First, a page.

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2014 Color of the Year: Radiant Orchid
2014 Color of the Year: Radiant Orchid
Claudia Becker

BERLIN — Purple is intense like no other color. It is opaque, disturbing and seductive. It is also the color of 2014.

So says the Pantone Color Institute, which has named “Radiant Orchid” this year’s preeminent hue. Red and blue combine to make it: hot and cold, fire and water, the male and female elements intertwined.

The Pantone Color Institute developed a color system — which now has 1,677 shades — and sets the trends and colors in our life. Radiant Orchid, a provoking shade with no equivalent, is number 18-3224. Last year’s color was 17-5641, known to the rest of us as Emerald.

Purple paintings

In Chinese art, the color purple represents the harmony of the universe because it is a combination of red and blue (yin and yang, respectively).

Johann Wolfgang von Goethe thought the color was very distinct. He considered it cold and agitated, without any happiness. Purple prompted him to find a quiet place to rest. For him, purple and lilac are associated with death and decay, but also resurrection and liberation.

The Russian painter Wassily Kandinsky, co-founder of the artist group "Der Blaue Reiter" (The Blue Raider), absolutely refused to use the color. He saw something morbid, extinguished and sad in it.

By complete contrast, Gustav Klimt reveled in it. The Austrian painter dipped his girlfriend, Emilie Flöge, straight into a sea of purple swirls and flowers in his 1902 portrait of her. Alive and free, this beautiful woman stands with one hand on her hip, as an enigmatic figure of the Wiemar Bohème in a purple dress without a corset.

Purple politics

Lilac was established as the color of the women’s rights movement at the end of the 19th century. English suffragettes made it the emblematic shade of their struggle for the female vote.

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Fabric flowers photographed at Washington, D.C. History Editathon by Djembayz

“Purple song” became a gay anthem during the Weimar Republic, when they could sing out their love for the first time in public.

“Viola” is the Latin word for violet, yet “violentia” means violence. In ancient times, purple was the color of monarchs and rulers: Roman senators showed their majesty wearing a purple strip on their togas. Kings and emperors draped themselves in vestments for which millions of rock snails, who produce the dye for producing the elusive “Tyrian purple,” were killed. It took some 12,000 snails to extract just 1.5 grams of the pure dye, which was barely enough for one toga.

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A toga picta from a wall painting in the François Tomb at Vulci c. 350 BC. Photo: Oneonta

Purple popes

In 1464, Pope Paul II introduced the purple robes that cardinals wear. According to the Evangelists Mark and John, it was the color of the sheet in which the Roman soldiers folded Jesus Christ before his crucifixion, in order to mock him as king of the world.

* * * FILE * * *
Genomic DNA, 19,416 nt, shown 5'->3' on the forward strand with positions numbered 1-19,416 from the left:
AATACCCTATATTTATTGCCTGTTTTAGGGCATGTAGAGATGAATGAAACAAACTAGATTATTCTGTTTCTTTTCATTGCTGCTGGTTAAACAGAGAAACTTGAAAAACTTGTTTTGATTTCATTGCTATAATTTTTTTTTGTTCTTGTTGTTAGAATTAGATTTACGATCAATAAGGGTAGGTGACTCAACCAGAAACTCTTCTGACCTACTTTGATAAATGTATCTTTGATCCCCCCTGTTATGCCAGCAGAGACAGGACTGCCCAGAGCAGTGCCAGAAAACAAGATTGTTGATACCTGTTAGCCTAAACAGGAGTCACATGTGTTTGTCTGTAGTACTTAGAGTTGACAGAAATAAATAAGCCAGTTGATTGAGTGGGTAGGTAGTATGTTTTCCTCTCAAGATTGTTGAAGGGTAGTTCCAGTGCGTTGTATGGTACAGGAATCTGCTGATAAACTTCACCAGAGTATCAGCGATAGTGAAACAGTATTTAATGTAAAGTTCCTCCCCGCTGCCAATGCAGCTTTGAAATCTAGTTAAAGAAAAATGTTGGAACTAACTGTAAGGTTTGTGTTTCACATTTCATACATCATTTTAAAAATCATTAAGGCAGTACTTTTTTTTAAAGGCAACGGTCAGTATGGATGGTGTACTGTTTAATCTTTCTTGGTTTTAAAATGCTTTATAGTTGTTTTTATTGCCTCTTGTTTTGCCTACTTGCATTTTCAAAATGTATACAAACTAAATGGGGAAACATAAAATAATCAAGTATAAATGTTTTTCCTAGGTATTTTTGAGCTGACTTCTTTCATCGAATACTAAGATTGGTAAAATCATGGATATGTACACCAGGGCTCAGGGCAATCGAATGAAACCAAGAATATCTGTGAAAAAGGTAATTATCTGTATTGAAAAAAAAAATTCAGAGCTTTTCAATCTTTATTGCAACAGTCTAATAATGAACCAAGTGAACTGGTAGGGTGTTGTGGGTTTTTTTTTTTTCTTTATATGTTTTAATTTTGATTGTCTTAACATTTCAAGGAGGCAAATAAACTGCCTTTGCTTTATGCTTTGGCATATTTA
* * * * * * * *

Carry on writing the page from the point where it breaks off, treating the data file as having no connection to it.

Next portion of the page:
In both the Protestant and Catholic churches, it is not only the liturgical color of Advent, but also used during Lent. During these festivals of reflection, it represents inwardness and melancholy, as well as penitence, transition and transformation. During Confession, Catholic priests wear a purple stole.

Purple rain

Probably the most famous pop culture reference to the color is Prince’s song “Purple expand=1] Rain.” According to his bandmate, Lisa Coleman, the song symbolizes “a new beginning. Purple, the sky at dawn; rain, the cleansing factor.”

Alice Walker’s novel The Color Purple doesn’t deal just with racism, but breaks with traditional gender roles. Like the color, made of blue and red, the novel suggests that male and female stereotypes aren’t so straightforward.

It’s often associated with the LGBT community, especially worn on Spirit Day, which commemorates those bullied because of their sexual orientation.

Most children view the color as a happy one, with some television characters such as Barney and Tinky Winky from the Teletubbies being popular with younger audiences.

As a color of transcendence, purple can remind us definitely of ourselves but also that which goes beyond us.

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This is the Argentine author's fourth world cup abroad, but his first as the father of two young boys.

photo of Lionel Messi saluting the crowd

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Ignacio Pereyra

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This is the fourth World Cup that I’m watching away from my home country, Argentina. Every experience has been different but, at times, Qatar 2022 feels a lot like Japan-South Korea 2002, the first one I experienced from abroad, when I was 20 years old and living in Spain.

Now, two decades later, living in Greece as the father of two children, some of those memories are reemerging vividly.

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